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I bought a company for $71 5 months ago. It is now over $100 but I am afraid it might fall. I plan to sell only enough to get back the money I put into the stock and own the gained amount until it is reaches the long-term capital gains tax rate.

Am I wrong in believing that the money I put into a stock is tax-free and only the gain amount is taxed?

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    It's not wrong that only the money you gain is taxed. What's wrong is the idea that it's possible to pull out only the money you put in, without pulling out any of the gain. – BrenBarn Sep 16 '14 at 21:28
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    Tax questions require that you specify a country. Capital gains taxes are not treated the same everywhere. Voting to close until you clarify your jurisdiction. – Chris W. Rea Sep 17 '14 at 1:10
  • @ChrisW.Rea Added 'united-states' Tag. – RBZ Sep 17 '14 at 13:28
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You cannot get "your investment" out and "leave only the capital gains" until they become taxable at the long-term rate. When you sell some shares after holding them for less than a year, you have capital gains on which you will have to pay taxes at the short-term capital gains rate (that is, at the same rate as ordinary income).

As an example, if you bought 100 shares at $70 for a net investment of $7000, and sell 70 of them at $100 after five months to get your "initial investment back", you will have short-term capital gains of $30 per share on the 70 shares that you sold and so you have to pay tax on that $30x70=$2100. The other $4900 = $7000-$2100 is "tax-free" since it is just your purchase price of the 70 shares being returned to you. So after paying the tax on your short-term capital gains, you really don't have your "initial investment back"; you have something less. The capital gains on the 30 shares that you continue to hold will become (long-term capital gains) income to you only when you sell the shares after having held them for a full year or more: the gains on the shares sold after five months are taxable income in the year of sale.

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    +1. Although this question suggests he bought all the shares at once, it's worth noting that, if you bought shares over a period of time, you may be able to reduce your tax on a particular sale by selling particular lots for which there was a loss (or a smaller gain). – BrenBarn Sep 16 '14 at 21:27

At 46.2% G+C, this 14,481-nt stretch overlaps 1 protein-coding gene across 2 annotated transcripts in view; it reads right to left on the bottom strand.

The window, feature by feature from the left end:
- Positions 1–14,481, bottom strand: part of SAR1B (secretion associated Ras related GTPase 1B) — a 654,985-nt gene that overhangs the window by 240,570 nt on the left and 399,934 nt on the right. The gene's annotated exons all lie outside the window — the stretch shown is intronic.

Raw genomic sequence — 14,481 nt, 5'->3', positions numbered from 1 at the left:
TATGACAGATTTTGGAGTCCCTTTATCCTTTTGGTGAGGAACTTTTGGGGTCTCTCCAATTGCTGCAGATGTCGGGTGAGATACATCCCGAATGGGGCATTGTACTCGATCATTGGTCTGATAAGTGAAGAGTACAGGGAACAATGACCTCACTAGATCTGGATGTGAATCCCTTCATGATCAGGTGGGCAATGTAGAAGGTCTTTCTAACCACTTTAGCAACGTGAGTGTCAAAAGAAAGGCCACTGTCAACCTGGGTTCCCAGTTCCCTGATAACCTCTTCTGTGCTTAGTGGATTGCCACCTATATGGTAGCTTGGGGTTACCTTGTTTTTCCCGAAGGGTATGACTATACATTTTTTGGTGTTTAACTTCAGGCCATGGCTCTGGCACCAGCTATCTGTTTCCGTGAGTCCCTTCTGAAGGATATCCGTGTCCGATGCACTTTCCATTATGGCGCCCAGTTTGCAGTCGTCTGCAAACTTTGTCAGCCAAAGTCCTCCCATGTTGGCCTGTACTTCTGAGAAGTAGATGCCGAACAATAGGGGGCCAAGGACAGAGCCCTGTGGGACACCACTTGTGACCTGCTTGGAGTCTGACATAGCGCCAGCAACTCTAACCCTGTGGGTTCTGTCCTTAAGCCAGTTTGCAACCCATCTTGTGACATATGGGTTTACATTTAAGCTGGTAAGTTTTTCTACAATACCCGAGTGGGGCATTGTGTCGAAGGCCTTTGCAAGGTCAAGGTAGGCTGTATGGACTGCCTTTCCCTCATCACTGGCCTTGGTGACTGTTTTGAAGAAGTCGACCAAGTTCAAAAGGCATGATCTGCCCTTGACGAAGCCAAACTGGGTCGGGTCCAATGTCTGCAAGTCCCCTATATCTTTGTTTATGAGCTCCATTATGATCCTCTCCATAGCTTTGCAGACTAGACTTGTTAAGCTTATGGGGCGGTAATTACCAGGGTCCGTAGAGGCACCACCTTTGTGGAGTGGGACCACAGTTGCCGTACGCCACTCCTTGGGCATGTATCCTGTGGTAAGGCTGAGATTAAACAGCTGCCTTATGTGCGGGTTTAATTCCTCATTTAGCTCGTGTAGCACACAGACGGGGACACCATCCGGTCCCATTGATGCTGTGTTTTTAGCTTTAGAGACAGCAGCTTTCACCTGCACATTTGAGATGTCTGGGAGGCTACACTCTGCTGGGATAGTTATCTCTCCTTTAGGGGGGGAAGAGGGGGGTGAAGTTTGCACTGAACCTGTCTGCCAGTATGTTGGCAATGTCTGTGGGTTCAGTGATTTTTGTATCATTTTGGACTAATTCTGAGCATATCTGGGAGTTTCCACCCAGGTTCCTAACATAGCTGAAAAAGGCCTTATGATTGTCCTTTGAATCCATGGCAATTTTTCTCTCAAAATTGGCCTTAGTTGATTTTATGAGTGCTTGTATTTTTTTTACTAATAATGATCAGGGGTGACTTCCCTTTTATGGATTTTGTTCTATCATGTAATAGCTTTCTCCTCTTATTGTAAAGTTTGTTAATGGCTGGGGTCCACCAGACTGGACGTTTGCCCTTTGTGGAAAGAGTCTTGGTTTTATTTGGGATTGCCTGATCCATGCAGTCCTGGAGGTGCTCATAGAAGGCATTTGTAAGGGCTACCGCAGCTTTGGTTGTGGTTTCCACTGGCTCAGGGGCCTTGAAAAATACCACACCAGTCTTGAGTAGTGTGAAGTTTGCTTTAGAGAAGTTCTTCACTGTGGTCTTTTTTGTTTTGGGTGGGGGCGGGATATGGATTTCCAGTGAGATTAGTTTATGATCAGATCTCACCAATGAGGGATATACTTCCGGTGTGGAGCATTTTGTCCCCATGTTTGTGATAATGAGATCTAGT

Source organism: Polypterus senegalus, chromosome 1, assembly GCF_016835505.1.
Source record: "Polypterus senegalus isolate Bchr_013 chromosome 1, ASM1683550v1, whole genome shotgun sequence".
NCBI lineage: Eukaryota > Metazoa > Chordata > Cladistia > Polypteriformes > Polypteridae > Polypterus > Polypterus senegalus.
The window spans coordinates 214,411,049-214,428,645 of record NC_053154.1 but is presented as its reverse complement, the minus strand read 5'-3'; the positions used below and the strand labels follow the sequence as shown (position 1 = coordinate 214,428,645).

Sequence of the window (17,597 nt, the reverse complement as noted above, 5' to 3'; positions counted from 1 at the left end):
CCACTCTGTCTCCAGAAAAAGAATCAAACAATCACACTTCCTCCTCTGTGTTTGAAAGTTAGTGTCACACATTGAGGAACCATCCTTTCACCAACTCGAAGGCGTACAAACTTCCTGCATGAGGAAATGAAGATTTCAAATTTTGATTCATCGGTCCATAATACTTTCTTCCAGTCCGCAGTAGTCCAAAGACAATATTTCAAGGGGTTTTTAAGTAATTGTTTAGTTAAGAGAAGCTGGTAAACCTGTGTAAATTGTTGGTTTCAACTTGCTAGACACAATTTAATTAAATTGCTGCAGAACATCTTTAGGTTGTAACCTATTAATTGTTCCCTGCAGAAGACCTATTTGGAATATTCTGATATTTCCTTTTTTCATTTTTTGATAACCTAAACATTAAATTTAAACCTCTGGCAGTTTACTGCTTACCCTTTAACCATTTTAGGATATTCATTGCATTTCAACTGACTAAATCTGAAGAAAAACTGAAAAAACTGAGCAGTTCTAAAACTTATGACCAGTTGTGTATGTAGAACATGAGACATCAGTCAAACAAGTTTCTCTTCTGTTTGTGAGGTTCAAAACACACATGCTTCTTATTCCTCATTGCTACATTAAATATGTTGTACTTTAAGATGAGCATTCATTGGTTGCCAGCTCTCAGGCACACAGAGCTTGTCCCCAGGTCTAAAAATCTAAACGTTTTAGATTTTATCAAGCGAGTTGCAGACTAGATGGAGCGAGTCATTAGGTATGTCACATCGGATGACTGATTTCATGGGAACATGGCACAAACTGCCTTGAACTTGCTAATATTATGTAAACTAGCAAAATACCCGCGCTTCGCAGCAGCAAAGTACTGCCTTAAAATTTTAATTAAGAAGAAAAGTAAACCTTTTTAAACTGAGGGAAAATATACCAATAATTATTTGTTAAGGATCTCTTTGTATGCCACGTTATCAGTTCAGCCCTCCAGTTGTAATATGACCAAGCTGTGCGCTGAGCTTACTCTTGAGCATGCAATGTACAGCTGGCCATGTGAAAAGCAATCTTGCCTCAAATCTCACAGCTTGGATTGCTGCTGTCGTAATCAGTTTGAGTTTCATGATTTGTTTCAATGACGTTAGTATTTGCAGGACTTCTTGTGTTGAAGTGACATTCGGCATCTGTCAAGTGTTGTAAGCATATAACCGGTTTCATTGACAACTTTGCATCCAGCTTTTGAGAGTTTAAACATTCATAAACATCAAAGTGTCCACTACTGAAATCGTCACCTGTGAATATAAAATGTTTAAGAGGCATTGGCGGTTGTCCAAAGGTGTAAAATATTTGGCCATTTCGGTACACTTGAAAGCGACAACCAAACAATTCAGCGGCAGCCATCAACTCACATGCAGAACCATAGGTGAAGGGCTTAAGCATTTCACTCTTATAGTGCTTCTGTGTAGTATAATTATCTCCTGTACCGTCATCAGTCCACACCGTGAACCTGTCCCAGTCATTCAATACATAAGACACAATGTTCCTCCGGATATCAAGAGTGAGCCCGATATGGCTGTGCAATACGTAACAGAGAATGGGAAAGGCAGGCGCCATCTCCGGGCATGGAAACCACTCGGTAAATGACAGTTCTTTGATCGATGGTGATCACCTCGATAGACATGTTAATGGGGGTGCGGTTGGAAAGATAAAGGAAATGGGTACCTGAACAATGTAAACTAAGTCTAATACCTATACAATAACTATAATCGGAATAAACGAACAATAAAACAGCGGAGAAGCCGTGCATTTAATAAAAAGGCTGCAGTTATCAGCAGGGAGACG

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    I'm presuming your question presumes U.S. taxation (short- vs. long-term gains) but neither the question nor the OP's profile mention anything about the U.S. Your answer doesn't even mention your U.S. assumption, so the OP may have accepted it not knowing your tacit assumption. – Chris W. Rea Sep 17 '14 at 1:11
  • @ChrisW.Rea From the question, one can infer that the jurisdiction the OP is asking about taxes long-term capital gains at a lower rate than it taxes short-term capital gains, and that the currency in that jurisdiction is called dollars. My answer is applicable to all such countries in general. About the only thing that is US-centric about my answer is that I said that the holding period for long-term gains is one year and that short-term capital gains are taxed at the same rate as ordinary income. Other countries might have different holding periods and different rates. – Dilip Sarwate Sep 17 '14 at 2:30
  • @ChrisW.Rea For example, Canada apparently does not distinguish between short-term and long-term capital gains, and it taxes capital gains at half the marginal tax rate. So, my answer is not applicable to Canada even though its currency is called dollars. – Dilip Sarwate Sep 17 '14 at 2:37
  • All I'm saying is we should be explicit in our assumptions, whether for the benefit of the OP or those who will come across this question later. BTW, similar to my comment at money.stackexchange.com/questions/27295/… – Chris W. Rea Sep 17 '14 at 12:20
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You didn't mention a country, and precise rules will be different from country to country. The usual rules are:

  1. Shares that you didn't sell don't count. If you buy shares, there is no taxable gain until you sell them.

  2. When you sell shares, it is assumed that the shares you are selling are the last ones that you bought.

  3. In many places, if you sell shares, and buy the same shares back very quickly, the tax office may have rules to pretend you never sold the shares. For example in the UK, where a good amount of profit per year is tax free, you can't just sell enough shares to stay below your tax limit and then buy them back to take profits out of the shares you own.

In your case, you made $30 profit on every share you sold, and that is what you will be taxed for in most countries. According to the rules of your country.

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